Malinois – Short-Haired Belgian Shepherd Dog

A variety of the Belgian Shepherd Dog, the Malinois is distinguished by its pointed, erect ears and black face mask. His will to work is unbreakable and he keeps even sporty keepers on their toes every day. The dogs are suitable for all forms of training and perform just as well as service dogs in competitive sports or when guarding the house and owner. You can find out more about the dog breed here:

The Appearance of the Malinois

Different breeds of native shepherd dogs were bred in different regions of Belgium in the 19th century and named after their place of origin. The FCI breed standard specifies an ideal average height of 62 cm for males and 58 cm for females. The approximate weight of the dogs is 20 to 30 kilograms. Belgian Shepherds are closely related to the Dutch Hollandse Hendershonds and resemble them in every detail except for the coat coloration. Another breed, the Schipperkes, can only be distinguished from Laekenois dogs by their size.

The varieties at a glance

  • Malinois: Short-haired with a fawn coat, black mask, and black ears.
  • Groenendael: Long, straight hair, solid black.
  • Tervueren: Long straight hair in brown, red, or fawn.
  • Laekenois: Rough, medium-length, and slightly curly coat.
  • Schipperke: The “little devil” has a maximum height at the withers of 34 cm and descends from the dwarf Laekenois. It is recognized as a separate breed.
  • Hollandse Hendershond: Own breed from Holland, brindle also occurs and varieties can be crossed with each other.
  • Malinois are easily distinguished from German shepherds by their cloudy coat coloration. Color gradients in the fur are flowing.

Malinois from head to tail

  • The straight bridge of the nose, the black mask, and the pricked ears give the dogs a jackal-like appearance. His head is narrow and slightly elongated, and the forehead is relatively flat.
  • The jaw muscles are clearly visible on the flat cheeks.
    Its muzzle is elongated and the snout has a wedge shape. The lips are tight and cover the large teeth.
  • Black-rimmed eyelids and pronounced eyebrows are hallmarks of the dog breed. The eyes are almond-shaped and dark, similar to the German Shepherd.
  • The dogs usually raise their ears, which are open to the front, vertically.
  • Due to their athletic physique, the dogs are significantly faster and less than molasses or mastiffs. They are relatively high-legged and have a deep chest.
  • On their strong front and hind legs, the dogs move like horses in a clean walk, trot, or gallop.
    Only the tip of the tail rises over the back when excited. The tail is usually carried hanging down or parallel to the back.

The History of the Origin of the Malinois and Its Varieties

The first breeding efforts to breed the Malinois (pronounced ˈmælɪnˌwɑː or “Malinua”) existed as early as the end of the 19th century. Although the varieties of the Belgian Shepherd Dog may not be crossed with each other, they are not recognized as separate breeds because of their great similarity. Only a few closely related breeding males were used to breed the dogs, which is why today each variety carries its own health problems. Dutch Shepherds (Hollandse Hendershonds) resemble their Belgian counterparts in every detail, but are not divided into varieties and also have a brindle coat. Like the Schipperke, the Hollandse Hendershond developed in parallel with the four types of Belgian Shepherd Dog, and the breeds are closely related.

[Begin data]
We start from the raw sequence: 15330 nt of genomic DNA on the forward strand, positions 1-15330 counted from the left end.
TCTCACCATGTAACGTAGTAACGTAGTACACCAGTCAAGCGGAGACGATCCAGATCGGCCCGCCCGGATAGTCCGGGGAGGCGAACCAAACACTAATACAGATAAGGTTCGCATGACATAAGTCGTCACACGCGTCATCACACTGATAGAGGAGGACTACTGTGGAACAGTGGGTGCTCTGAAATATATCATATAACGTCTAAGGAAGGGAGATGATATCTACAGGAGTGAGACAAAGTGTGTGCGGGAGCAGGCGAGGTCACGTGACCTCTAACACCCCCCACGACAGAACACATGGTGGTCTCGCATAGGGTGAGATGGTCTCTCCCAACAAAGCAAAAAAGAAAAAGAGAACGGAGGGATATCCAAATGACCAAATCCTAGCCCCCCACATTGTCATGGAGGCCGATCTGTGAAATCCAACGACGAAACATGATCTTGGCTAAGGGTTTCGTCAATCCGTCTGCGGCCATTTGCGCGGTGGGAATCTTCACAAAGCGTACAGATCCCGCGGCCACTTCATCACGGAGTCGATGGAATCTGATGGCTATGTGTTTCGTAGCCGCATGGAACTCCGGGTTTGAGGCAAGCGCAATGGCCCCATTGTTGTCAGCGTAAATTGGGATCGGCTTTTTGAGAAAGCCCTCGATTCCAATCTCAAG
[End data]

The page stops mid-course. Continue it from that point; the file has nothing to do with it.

Interesting facts at a glance

  • European Shepherd Dogs have been bred since Europe was settled.
  • Until the late 19th century, fur coloration and external characteristics hardly played a role.
  • Although the first clubs around the Belgian shepherd were already formed at this time, the dogs of the little people were only officially recognized as a breed at the beginning of the 20th century.
  • Due to poor breeding selection, all varieties have developed specific susceptibilities to disease.

Nature and Character: The Malinois as a Full Member of the Family

The dogs are easy to train and are often used by the police, fire brigade, or public service to find missing persons or dangerous substances or to act as a protection dog. At the same time, they demand a lot of variety and meaningful tasks from their owner. Despite being so hard-working, close contact with family is most important to them. If they are well trained, they can live with children and other animals and sometimes instinctively “herd” them.

Keeping a kennel is not good for any dog

If the dogs are under-challenged or neglected, they tend to behave destructively and look for ways to get excited and work themselves out. Even if you want to use your dog as a guard or protection dog, it should not be without close contact with people. Experience reports from owners of these animals sometimes differ greatly from one another: Some describe the Belgian Shepherd Dog as problematic and unpredictable, while others praise its unconditional obedience and intelligence. Whether your dog develops into an overzealous defender or a well-balanced family dog ​​depends mainly on the dog’s upbringing and experiences as a puppy.

Upbringing and Attitude of the Malinois

The perspicacity and willingness to learn of Malinois and Co. are clearly noticeable when they are puppies under four weeks old. Every dog ​​brings unique character traits and shows them in the first few weeks of life. Suitable service, therapy, and family dogs can be easily assigned. Depending on the area of ​​application of the dog, each individual should enjoy the appropriate upbringing and start training as early as possible. After about eight weeks, puppies can be handed over to the breeder – at this age, they are already ready to learn their first (simple) behavior and get to know work or play situations.

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